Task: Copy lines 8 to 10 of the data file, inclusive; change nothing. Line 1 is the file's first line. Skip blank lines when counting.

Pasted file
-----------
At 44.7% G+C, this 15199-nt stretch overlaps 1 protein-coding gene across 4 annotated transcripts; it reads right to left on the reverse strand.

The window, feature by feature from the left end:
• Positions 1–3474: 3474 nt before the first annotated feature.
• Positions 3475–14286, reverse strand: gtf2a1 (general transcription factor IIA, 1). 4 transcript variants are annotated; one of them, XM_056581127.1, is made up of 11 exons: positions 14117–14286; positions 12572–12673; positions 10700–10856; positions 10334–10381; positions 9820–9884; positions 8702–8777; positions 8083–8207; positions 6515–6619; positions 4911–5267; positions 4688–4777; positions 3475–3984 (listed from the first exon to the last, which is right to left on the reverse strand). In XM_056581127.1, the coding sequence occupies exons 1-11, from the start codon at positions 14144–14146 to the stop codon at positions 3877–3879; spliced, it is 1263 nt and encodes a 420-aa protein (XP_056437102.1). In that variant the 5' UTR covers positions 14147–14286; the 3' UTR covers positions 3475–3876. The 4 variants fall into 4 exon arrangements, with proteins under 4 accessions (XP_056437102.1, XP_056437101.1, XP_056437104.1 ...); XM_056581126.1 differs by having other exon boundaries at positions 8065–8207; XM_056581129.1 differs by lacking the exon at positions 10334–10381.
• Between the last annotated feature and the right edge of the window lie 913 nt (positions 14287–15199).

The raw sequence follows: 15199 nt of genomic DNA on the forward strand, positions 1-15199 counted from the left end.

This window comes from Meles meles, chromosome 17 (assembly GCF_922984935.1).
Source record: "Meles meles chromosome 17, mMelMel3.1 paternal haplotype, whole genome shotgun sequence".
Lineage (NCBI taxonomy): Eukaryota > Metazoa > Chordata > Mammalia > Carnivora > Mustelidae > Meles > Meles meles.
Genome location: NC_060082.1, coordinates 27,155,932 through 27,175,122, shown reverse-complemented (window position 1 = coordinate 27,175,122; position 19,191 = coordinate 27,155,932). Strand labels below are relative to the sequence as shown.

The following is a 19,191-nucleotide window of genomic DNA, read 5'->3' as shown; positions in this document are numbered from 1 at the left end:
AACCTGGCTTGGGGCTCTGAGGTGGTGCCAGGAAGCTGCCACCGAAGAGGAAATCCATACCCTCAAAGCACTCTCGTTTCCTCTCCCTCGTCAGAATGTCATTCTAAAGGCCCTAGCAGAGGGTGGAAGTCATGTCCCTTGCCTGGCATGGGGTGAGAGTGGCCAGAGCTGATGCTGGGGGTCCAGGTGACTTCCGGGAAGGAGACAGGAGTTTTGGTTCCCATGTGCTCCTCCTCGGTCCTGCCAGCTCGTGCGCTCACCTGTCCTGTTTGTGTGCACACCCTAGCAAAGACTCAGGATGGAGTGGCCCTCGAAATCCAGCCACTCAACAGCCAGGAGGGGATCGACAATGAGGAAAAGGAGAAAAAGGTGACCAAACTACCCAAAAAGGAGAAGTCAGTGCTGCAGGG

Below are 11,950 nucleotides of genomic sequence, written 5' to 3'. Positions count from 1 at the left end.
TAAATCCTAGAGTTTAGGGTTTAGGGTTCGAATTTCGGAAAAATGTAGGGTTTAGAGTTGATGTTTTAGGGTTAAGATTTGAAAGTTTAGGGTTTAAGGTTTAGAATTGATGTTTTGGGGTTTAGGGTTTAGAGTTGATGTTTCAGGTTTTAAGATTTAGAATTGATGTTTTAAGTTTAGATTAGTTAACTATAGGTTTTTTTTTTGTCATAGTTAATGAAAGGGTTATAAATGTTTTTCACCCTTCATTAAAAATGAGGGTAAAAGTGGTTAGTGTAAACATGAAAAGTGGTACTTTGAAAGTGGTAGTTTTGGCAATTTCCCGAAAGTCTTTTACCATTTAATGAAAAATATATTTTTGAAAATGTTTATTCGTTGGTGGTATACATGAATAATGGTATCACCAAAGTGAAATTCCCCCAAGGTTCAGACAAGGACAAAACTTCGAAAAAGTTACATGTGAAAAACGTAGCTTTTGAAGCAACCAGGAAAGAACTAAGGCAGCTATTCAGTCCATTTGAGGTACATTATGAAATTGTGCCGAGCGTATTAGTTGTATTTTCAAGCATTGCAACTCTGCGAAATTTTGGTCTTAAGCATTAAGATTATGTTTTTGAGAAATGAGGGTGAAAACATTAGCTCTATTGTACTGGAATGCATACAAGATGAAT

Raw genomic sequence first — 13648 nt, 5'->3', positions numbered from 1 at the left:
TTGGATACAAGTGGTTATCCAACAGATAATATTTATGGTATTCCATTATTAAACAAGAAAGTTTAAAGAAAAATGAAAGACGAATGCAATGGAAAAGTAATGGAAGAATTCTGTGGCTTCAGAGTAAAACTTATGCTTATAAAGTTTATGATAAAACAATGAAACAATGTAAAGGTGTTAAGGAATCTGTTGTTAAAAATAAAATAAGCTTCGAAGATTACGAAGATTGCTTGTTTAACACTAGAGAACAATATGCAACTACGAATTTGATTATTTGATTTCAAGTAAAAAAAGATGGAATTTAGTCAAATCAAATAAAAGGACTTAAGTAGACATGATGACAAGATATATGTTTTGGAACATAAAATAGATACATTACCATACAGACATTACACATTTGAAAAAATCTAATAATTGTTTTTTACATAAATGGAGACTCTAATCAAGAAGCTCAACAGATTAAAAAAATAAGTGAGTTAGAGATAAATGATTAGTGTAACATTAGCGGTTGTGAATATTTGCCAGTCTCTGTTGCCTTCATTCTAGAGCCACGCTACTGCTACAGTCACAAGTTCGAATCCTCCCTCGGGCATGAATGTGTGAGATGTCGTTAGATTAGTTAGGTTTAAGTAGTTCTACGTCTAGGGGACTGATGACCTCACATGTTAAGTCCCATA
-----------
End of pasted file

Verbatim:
Source record: "Meles meles chromosome 17, mMelMel3.1 paternal haplotype, whole genome shotgun sequence".
Lineage (NCBI taxonomy): Eukaryota > Metazoa > Chordata > Mammalia > Carnivora > Mustelidae > Meles > Meles meles.
Genome location: NC_060082.1, coordinates 27,155,932 through 27,175,122, shown reverse-complemented (window position 1 = coordinate 27,175,122; position 19,191 = coordinate 27,155,932). Strand labels below are relative to the sequence as shown.